5 Historical Treasures That Are Accidental Comedy Gold
We've dug up archaeological discoveries that would make even the most hard-boiled explorers crap their pants in terror once or twice before. This isn't one of those articles. This is the article you use to wash those horrors out of your brain. It's mental mouthwash. Now swish.
The Poop Of A Hunter-Gatherer Who Ate A Whole Rattlesnake
Back in the 1960s, archaeologists collected hundreds of "coprolites" (read: fossilized poop) from a 1,500-year-old rock shelter in Lower Pecos, Texas -- an area that had long ago played host to tribes of hunter-gatherers. In a scene that echoed the ending of Raiders Of The Lost Ark, they then left these time turds to rot in a storage closet for the next half-century.
When archaeologists at Texas A&M recently reopened the collection, they didn't expect to find anything of note hiding away amongst these nostalgic #2s. They were wrong.
When the team broke open a sample that they unimpressively described as a "really skinny cow pat," they found themselves staring at a rattlesnake fang -- one that looked just as fresh (and just as lethal) as any modern-day counterpart.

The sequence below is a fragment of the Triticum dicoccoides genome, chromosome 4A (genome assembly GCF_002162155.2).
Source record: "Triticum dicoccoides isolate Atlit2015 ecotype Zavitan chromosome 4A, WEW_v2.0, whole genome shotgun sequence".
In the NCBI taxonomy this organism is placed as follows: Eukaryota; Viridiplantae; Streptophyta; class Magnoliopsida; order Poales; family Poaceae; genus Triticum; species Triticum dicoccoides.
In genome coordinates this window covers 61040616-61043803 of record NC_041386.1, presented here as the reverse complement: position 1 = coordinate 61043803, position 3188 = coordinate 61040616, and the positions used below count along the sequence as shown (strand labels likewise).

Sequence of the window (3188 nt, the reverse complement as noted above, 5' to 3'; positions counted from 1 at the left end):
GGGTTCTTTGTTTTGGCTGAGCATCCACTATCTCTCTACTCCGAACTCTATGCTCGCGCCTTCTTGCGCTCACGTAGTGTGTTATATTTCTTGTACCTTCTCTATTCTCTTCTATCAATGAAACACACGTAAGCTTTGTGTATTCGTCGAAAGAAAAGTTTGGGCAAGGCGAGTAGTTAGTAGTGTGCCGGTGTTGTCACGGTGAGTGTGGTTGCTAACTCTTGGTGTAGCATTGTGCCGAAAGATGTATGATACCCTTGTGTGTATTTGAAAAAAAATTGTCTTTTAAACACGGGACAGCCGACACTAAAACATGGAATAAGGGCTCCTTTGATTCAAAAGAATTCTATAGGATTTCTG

And then they found the ribs.
And then the vertebrae.
And then the scales.
The team soon realized that they hadn't found the poop of a hunter-gatherer with a terrible taste in toothpicks; they'd found the poop of a hunter-gatherer who, for whatever reason, woke up one morning and decided to eat an entire rattlesnake. We can't say for sure whether they survived the ordeal, but they sure did have time to make afterwards, and the scientists didn't find any skeletons nearby curled up in intestinal distress. We guess that's the closest thing to a happy ending this story gets.
So what would make someone eat an entire snake, you might wonder? In the case of your mom, $5. In the case of this individual, we have no idea. The best guess anyone can come up with is that it was part of a ritual intended to bring about rainfall, perhaps because the area was stricken by a devastating drought. Honestly? We'd rather take the drought.